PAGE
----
years go by. 

However, in order that nature may take care of a biotic 
community, it is necessary that permanent protection of the area be 



A-19 



guaranteed. Usually a private owner cannot give such a guarantee. 
It is important, therefore, that the best of our remaining natural 
or seminatural biotic communities be owned by the State, the Federal 
Government, or some other agency that can guarantee permanent pro- 
tection. As soon as an area containing natural or seminatural biotic 
communities is obtained by such an agency, a trained biologist should 
be asked to advise which parts are best suited for permanent protection. 
Steps should then be taken to guarantee that the selected parts will be 
protected for all time. The remaining parts of the area can then be 
used for recreation or any other worthy purpose. 



A-20 



EXISTING FEDERAL AND STATE SEASHORE RECREATION AREAS 

OF THE 
ATLANTIC AND GULF COASTS 



Maine 



Area 

Acadia National Park 
Reid State Park 



Length of Shoreline 

12 miles 
1.5 miles 



New Hampshire 



Hampton Beach State Park 
Rye Harbor State Park 
Wallis Sands State Park 



1000 feet 
100 feet 
300 feet 



Massachusetts 



Marthas Vineyard State 
Reservation 

Monomoy Island (Fish and 
Wildlife Service) 

Plum Island (Fish and 
Wildlife Service) 

Provincelands State 
Reservation 

Salisbury State Beach 
Reservation 



2 miles 

10 miles 

6 miles 

9 miles 

U miles 



A-21 



Area 



Length of Shoreline 



Rhode Island 



Connecticut 



Block Island State Beach 
Sand Hill Cove State Beach 
Scarborough State Beach 

Harkness Estate State Park 
Hammonasset Beach State Park 
Rocky Neck State Park 
Sherwood Island State Park 



1 


mile 


2200 


feet 


2200 


feet 



.25 mile 
2 miles 

• 5 
1 mile 



New York 



Captree State Park 
Fire Island State Park 
Gilgo State Park 
Hitner Hills State Park 
Jones Beach State Park 
Montauk Point State Park 



2 miles 

5 miles 
h miles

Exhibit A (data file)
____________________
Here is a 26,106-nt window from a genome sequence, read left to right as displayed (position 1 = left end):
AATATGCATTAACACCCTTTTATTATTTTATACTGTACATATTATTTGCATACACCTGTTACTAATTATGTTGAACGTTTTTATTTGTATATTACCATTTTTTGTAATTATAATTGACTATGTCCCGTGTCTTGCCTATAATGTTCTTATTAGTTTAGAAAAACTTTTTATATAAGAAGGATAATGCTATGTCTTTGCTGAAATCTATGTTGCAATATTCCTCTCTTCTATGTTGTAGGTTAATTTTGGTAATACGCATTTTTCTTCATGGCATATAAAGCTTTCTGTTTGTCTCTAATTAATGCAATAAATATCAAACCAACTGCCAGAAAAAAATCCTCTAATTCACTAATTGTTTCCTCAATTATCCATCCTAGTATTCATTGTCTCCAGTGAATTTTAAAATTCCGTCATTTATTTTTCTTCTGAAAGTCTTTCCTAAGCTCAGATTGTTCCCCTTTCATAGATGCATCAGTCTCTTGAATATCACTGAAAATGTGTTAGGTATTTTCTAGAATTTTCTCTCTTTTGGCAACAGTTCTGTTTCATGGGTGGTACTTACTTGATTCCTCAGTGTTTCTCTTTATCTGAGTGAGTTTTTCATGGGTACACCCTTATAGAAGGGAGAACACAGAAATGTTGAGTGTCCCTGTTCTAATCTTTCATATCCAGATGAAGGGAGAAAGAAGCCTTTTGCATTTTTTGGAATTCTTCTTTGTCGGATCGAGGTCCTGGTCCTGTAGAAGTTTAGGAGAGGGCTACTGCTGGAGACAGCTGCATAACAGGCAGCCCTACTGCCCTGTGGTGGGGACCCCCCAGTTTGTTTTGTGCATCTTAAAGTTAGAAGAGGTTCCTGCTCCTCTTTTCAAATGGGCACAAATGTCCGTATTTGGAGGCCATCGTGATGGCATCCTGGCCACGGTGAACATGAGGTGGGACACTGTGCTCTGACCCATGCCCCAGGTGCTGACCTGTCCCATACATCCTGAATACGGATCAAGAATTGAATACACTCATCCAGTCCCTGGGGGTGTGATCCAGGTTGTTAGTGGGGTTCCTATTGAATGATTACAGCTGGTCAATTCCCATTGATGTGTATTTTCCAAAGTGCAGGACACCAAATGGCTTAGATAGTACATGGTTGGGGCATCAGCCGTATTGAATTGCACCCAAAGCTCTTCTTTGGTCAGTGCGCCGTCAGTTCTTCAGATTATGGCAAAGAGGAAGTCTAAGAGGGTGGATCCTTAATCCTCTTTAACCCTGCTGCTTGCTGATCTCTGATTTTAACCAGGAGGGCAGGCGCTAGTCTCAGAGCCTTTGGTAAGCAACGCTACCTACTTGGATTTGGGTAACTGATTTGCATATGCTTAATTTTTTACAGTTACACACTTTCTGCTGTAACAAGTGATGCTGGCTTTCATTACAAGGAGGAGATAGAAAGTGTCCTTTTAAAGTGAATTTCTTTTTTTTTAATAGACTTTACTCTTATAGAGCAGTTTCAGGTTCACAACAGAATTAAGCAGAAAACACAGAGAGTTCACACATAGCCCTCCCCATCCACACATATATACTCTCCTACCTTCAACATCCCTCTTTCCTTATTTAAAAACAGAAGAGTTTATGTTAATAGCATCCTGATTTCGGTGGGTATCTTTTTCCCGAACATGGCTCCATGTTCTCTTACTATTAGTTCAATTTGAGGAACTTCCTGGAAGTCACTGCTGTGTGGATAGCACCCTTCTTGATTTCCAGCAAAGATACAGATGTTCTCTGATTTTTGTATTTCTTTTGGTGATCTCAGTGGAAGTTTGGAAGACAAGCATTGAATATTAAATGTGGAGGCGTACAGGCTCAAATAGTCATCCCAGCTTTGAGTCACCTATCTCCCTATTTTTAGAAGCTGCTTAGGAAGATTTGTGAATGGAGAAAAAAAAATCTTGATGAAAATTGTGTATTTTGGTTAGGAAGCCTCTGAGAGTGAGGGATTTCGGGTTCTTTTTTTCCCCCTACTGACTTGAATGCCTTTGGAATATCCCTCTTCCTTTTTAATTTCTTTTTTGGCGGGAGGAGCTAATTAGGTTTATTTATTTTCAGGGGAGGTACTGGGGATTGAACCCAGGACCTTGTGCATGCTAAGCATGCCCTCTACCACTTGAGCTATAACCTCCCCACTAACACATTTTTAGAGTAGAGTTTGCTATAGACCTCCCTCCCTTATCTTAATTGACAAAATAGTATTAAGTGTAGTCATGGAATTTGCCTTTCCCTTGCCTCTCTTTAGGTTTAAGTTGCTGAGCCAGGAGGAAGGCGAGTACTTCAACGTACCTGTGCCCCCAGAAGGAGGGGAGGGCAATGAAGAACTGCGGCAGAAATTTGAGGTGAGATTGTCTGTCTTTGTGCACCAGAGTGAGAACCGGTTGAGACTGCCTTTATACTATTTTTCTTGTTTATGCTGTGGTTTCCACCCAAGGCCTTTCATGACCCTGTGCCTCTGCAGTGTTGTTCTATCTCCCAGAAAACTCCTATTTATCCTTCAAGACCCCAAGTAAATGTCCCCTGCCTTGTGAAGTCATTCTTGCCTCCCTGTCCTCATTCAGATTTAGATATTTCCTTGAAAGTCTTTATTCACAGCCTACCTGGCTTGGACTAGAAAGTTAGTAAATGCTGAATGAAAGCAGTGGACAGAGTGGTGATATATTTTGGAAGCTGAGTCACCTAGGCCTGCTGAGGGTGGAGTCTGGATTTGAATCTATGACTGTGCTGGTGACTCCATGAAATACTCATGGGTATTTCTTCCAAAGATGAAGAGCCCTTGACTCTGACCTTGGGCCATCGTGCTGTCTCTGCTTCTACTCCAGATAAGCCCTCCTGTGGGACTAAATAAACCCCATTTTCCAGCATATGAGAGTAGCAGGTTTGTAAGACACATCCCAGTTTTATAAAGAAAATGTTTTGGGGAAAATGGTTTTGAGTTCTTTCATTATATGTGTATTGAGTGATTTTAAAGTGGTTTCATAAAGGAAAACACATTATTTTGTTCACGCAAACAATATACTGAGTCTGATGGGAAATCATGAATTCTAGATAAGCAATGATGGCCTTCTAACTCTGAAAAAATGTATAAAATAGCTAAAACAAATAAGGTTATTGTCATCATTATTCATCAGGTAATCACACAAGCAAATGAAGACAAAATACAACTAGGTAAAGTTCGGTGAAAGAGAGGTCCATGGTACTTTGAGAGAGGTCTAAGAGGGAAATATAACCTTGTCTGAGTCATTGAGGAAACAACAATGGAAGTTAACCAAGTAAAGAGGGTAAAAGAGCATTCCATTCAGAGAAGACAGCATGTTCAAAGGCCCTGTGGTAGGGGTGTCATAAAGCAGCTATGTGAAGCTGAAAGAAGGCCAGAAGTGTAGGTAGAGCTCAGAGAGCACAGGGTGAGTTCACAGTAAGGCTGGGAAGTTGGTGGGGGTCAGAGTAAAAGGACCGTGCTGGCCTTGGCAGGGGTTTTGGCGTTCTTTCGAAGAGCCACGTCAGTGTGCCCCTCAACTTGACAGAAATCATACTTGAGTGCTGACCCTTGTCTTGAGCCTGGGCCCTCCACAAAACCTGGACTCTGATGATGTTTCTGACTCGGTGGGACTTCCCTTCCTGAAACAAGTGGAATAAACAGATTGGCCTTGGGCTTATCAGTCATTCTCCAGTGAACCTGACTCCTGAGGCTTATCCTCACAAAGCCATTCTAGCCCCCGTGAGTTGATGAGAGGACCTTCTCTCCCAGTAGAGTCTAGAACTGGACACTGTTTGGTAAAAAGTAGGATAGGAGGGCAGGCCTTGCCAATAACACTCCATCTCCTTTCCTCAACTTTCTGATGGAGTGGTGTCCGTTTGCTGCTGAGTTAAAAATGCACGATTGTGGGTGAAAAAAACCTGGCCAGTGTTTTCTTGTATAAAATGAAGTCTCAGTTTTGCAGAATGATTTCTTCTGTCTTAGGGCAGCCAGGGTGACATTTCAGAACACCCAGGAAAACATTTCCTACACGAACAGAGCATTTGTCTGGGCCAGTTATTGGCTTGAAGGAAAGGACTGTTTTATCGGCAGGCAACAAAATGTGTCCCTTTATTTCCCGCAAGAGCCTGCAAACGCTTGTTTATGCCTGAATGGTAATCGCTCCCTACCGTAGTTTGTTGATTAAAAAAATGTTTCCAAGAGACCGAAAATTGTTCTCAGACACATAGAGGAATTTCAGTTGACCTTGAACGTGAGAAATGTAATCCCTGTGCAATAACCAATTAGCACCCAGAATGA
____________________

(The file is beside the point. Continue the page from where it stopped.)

1.5 miles 

6 miles 
•5 mile 



New Jersey 



Island Beach State Park 



miles 



Delaware 



A number of unconnected areas 



12 



miles 



A -22 



Area 



Length of Shoreline 



Maryland 



None 



Virginia 



Assateague Island (Fish 
and Wildlife Service) 

Seashore State Park 



15 miles 
1 mile 



North Carolina 



Cape Hatteras National 

Seashore Recreation Area 
(including Pea Island 
National Wildlife Refuge) 

Fort Macon State Park 



70 miles 
1 mile 



South Carolina 



Edisto Beach State Park 
Hunting Island State Park 
Myrtle Beach State Park 



3 miles 
k.3 miles 
1 mile 



Georgia 



Jekyll Island State Park 



10 miles 



Florida 



Anastasia Island State Park 
De Soto Beach State Park 
Everglades National Park 



8 miles 
1 mile 
U6 miles 



A-23 



Area Length of Shoreline 

Florida 

Fort Clinch State Park 1 mile 

Hugh Taylor Birch State Park -5 mile 

Little Talbot Island State Park 5 miles 
St. Andrews State Park 1 mile 



Alabama 



Gulf State Park and Fort Morgan 

State Park 5 miles 



Mississippi 

None 

Louisiana 

None 

Texas 

None 



To summarize, approximately 265 miles of seashore (excluding 
bays, coves and harbors) are in Federal and State ownership. There 
are 2 national parks, 1 national seashore recreation area, k national 
wildlife refuges (counting only those refuges which contain ocean 
beaches), and 36 State parks — a total of ^3 areas in 1^ States. 

The 5k areas selected, out of the 126 studied, have a com- 
bined total of approximately 6U0 miles of shoreline. If placed in 
public ownership, they would increase the amount of publicly owned 
seashore to nearly 25$ of the Atlantic and Gulf coastline. 



A-2^ 



National Wildlife Refuges 
Atlantic and Gulf Coasts 



1. Chincoteague National Wildlife Refuge 

2. Monomoy National Wildlife Refuge 

3. Parker River National Wildlife Refuge 
k. Brigantine National Wildlife Refuge 

5. Back Bay National Wildlife Refuge 

6. Pea Island National Wildlife Refuge 

7. Cape Romain National Wildlife Refuge 

8. Blackbeard Island National Wildlife Refuge 
9- Wolf Island National Wildlife Refuge 

10. Anclote National Wildlife Refuge 

11. Cedar Keys National Wildlife Refuge 

12. Great White Heron National Wildlife Refuge 

13. St. Marks National Wildlife Refuge 
Ik. Sanibel National Wildlife Refuge 

15. Key West National Wildlife Refuge 

16. Petit Bois National Wildlife Refuge 
IT. Breton National Wildlife Refuge 

18. Delta National Wildlife Refuge 



Maryland - Virginia 

Massachusetts 

Massachusetts 

New Jersey 

Virginia 

North Carolina 

South Carolina 

Georgia 

Georgia 

Florida 

Florida 

Florida 

Florida 

Florida 

Florida 

Alabama - Mississippi 

Louisiana 

Louisiana 



A-25 



INT.-DUP. SEC. WASH., D.C. 98 62 5 



LHSI1V Of ^t-OHGlAllHHAfm b 



UNIVt MM I T 'M '-.'„. ■, ■ ii mlilll I III III 

llllllllllllll 4 

?l.nfl D4633 3747 



3 2106 D4633